Posts Tagged ‘yelling’

GOLD: Coaches go from a scream to a whisper

Los Angeles Daily News – Jon Gold – March 14, 2009 – In a parallel universe, Keith Higgins would beckon Randall Harris to the Reseda bench, put his arm around Harris’s slight shoulders, apologize for disturbing him and politely ask if he could dole out some advice. “Now, Randall,” Higgins would say ever-so-gently, “next time you drive, look for Ryan Watkins crashing down toward the basket, and if you don’t mind – and, now, this is just a suggestion – perhaps you could pass Watkins the ball.” And Harris would say, “Gee, coach, I didn’t see it like that. Thanks for the tip. Gosh, you’re swell.” And they would both smile, go on their merry ways.

But this is not the Brady Bunch, Higgins is not Greg Brady and Harris is not the youngest one in curls.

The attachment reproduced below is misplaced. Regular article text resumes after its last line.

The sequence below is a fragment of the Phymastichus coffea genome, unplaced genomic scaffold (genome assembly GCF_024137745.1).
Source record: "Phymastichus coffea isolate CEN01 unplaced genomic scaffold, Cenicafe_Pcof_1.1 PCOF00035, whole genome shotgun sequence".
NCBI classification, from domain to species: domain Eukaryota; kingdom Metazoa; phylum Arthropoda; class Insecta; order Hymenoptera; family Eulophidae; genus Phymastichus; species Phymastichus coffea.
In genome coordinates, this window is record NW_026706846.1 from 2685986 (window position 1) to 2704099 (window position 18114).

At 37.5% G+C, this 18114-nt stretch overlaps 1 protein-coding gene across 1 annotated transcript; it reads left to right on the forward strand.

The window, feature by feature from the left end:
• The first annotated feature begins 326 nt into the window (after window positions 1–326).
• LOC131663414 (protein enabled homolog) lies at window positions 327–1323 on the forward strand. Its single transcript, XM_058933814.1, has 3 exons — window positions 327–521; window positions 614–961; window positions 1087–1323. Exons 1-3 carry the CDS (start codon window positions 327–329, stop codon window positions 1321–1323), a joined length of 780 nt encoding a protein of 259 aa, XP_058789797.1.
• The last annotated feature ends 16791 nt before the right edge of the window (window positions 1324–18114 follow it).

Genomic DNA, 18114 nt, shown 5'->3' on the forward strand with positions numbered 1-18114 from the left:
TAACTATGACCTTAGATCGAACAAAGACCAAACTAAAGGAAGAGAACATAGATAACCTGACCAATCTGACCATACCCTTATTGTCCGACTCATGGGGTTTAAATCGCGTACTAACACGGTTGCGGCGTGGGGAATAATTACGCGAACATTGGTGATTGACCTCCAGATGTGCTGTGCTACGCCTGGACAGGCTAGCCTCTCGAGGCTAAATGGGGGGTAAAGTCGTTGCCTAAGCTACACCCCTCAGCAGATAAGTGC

This is Los Angeles City Section basketball and Higgins is screaming his head off. He tears into Harris with the wrath of a thousand wronged prison wardens. The veins popping out of his forehead have veins popping out of their foreheads. He is trying to prove a point and he is doing so by giving Harris a first hand look at his tonsils.

Another coach might simply calmly explain himself go over XS, reiterate us. Out of ten college pro or college games this weekend, ten different coaches will coach ten different ways. Some will yell. Some will whisper. Harvard Westlake of North Hollywood boys coach Greg Hilliard is a whisperer, living proof that yelling is not the only way.